The Van Trump Report

Farmers Need More Support to Meet Sustainability Goals

American farmers have led the way in adopting smart-farming tools and practices that have not only helped increase productivity but also sustainability. Still, adoption levels of so-called “sustainable farming practices” remain relatively low, according to a recent report from McKinsey. It found that although 90% of farmers are aware of sustainable farming practices, a lack of operational and financial support remain key barriers. The full survey is HERE. Below are some of the highlights:
What are sustainable farming practices? Practices that are considered “sustainable” include soil sampling, reduced or no-till, cover crops, and biologicals, among others. McKinsey notes that many agriculture players and consumer goods companies have committed to regenerative farming and deforestation-free supply chains. However, average 2021–22 global finance flows for agriculture were only $43 billion, compared with $515 billion for energy systems and $336 billion for transport. And adoption of sustainable farming practices is not increasing fast enough to meet the sustainability goals of food processors and consumer goods companies.

Adoption rates in the US:  The survey found that despite recent supply chain disruptions, price volatility, and inflation, many farmers are investing in adopting sustainable farming practices and technology solutions. Sustainable farming practices that require behavioral changes in agriculture lead the way in adoption (for example, reducing or eliminating tillage), followed by practices that require product changes, such as nitrogen stabilizers or inhibitors. Practices that require changes in equipment tend to have the lowest adoption levels.

There are only a couple of practices in the McKinsey survey that farmers were not widely aware of – 46% had never heard of biochar as fertilizer and 29% had never heard of trees in cropland. Around 16% were unfamiliar with biologicals and 11% had not heard of equipment powered by renewable fuel.

Many farmers that adopt sustainable practices implement them on only part of their acreage, which McKinsey says averages around 30%. They also found that adoption is at least +20% greater for specialty-crops than row crops for half of the practices surveyed .

Motivating factors: Not surprisingly, McKinsey says that farmers tend to favor sustainable practices with the highest perceived ROI. Applying fertilizer based on soil sampling, reducing or eliminating tillage, and implementing variable-rate fertilization are among those with the highest rates of adoption. Farmers also expect many of these practices to drive up operational costs but are also expecting long-term payoffs such as higher yields and land values, as well as better crop pricing.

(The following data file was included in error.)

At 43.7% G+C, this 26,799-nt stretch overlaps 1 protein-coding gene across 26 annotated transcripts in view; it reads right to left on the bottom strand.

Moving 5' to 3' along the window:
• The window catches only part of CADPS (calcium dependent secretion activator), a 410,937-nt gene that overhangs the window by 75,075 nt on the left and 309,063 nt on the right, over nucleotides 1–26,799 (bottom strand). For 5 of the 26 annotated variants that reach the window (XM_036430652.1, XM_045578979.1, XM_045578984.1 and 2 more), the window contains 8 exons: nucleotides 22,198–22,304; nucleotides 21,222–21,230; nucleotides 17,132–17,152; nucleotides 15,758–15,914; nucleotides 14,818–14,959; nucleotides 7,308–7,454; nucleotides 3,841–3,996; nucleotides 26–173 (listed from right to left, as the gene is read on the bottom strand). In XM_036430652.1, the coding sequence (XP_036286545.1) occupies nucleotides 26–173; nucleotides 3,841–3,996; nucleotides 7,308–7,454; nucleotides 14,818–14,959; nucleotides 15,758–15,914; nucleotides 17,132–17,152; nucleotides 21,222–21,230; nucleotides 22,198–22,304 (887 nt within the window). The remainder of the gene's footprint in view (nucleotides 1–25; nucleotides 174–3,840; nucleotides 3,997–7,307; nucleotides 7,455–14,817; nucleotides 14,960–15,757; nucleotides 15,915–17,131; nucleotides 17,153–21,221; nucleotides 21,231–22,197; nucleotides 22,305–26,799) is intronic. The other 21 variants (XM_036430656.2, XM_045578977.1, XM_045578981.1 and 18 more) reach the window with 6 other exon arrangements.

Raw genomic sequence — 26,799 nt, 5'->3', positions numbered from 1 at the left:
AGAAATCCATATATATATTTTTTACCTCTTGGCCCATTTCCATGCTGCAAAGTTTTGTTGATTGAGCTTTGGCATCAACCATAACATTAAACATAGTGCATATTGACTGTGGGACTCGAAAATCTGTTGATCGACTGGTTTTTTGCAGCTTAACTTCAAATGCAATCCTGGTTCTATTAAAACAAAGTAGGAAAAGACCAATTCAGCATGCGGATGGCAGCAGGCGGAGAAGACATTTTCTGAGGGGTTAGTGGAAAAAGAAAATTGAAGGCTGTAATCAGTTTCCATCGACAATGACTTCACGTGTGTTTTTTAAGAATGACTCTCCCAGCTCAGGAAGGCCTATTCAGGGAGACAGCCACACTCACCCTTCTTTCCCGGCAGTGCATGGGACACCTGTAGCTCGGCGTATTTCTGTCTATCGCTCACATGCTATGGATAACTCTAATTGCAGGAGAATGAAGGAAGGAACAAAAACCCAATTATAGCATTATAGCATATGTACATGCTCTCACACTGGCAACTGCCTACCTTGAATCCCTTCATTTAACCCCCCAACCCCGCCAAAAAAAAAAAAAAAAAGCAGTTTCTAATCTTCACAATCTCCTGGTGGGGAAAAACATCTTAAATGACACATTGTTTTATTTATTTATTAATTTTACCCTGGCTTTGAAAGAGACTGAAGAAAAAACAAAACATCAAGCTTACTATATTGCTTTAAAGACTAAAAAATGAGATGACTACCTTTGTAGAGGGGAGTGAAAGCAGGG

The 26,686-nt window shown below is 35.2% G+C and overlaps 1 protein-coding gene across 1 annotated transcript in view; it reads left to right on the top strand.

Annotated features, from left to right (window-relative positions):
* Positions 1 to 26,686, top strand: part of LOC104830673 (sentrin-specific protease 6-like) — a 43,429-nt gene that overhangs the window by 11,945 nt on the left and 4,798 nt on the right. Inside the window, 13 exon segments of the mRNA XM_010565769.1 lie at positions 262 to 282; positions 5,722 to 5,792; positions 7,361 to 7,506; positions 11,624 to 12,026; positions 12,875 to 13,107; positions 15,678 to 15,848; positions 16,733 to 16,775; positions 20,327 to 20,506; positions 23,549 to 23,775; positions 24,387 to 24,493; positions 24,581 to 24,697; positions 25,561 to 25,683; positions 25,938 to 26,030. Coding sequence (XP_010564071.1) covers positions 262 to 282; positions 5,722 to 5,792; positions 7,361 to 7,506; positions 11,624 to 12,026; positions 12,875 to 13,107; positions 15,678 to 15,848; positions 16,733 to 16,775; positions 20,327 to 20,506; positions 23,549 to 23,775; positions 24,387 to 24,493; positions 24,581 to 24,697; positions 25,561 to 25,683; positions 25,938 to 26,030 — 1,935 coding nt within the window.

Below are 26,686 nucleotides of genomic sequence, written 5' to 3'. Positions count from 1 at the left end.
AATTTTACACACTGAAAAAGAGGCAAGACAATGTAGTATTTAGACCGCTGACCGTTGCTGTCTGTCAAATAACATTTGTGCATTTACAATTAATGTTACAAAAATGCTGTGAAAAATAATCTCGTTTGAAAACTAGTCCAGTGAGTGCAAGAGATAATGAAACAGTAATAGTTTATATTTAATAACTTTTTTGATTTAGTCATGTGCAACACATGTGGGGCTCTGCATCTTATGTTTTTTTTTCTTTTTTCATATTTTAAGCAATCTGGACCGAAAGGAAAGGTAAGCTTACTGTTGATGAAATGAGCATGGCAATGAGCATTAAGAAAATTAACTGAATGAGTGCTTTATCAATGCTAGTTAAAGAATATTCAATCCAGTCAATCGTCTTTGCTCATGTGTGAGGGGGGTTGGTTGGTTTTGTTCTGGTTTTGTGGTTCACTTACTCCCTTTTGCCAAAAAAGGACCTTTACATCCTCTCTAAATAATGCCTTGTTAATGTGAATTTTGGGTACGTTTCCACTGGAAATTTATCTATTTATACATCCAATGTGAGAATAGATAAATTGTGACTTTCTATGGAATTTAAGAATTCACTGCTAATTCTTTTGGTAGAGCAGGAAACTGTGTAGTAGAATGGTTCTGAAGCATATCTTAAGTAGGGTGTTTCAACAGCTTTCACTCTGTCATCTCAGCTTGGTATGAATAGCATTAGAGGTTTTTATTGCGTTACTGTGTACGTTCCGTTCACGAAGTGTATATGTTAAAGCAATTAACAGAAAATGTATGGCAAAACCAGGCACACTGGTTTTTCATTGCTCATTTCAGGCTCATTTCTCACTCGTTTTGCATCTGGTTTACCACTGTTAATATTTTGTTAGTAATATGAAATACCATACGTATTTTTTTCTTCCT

Barriers to adoption: McKinsey lays out several barriers to adoption, though they vary somewhat depending on the size of the operation. Overall, farmers are focused on gaining confidence in the economic benefits of sustainable farming practices before making the full transition. For all farm sizes, compensation is the top obstacle – 51% of medium-size and large farms with more than 1,000 acres and 39% of small farms identified obtaining a market premium for sustainably grown crops or commodities as a top barrier to adoption. Moreover, 45% of medium-size and large farms see generating additional revenue from sustainability assets (for example, carbon credits) as their biggest barrier to adoption. Farmers with less than 1,000 acres are far more likely than those with bigger holdings to face challenges in implementing sustainable farming practices.

Farm size also makes a difference when it comes to incentives. Medium-size and large farms with more than 1,000 acres said that certainty on operational benefits and reliable information on expected ROI are key. On the other hand, small farms with less than 1,000 acres highlighted the availability of financial incentives and assurance of a green premium (higher price) as the top two factors necessary to promote adoption.

Government vs industry programs: McKinsey says government-led programs have far higher participation rates among farmers than industry programs do. Of surveyed farmers, 57% said they were participating in a government program, while only 4% were participating in an industry-sponsored program, including the more than 15 carbon programs launched since 2016. Adoption of sustainable farming practices was at least +20% greater among government program participants than among those not enrolled in any program for ten of the 13 surveyed practices. McKinsey says this could indicate that government programs are driving adoption and that continued programmatic support from governments and industry players may encourage more farmers to transition to sustainable farming practices.

McKinsey also notes that while many agriculture players are making commitments to sustainable farming, partnering with farmers  to support them in growth and innovation is key to meeting their goals. Based on the survey response, it suggests that agriculture ecosystem players should consider how they can meet farmers’ expressed need for compensation for investments in sustainable farming practices and provide reliable information about practice implementation and operational benefits.

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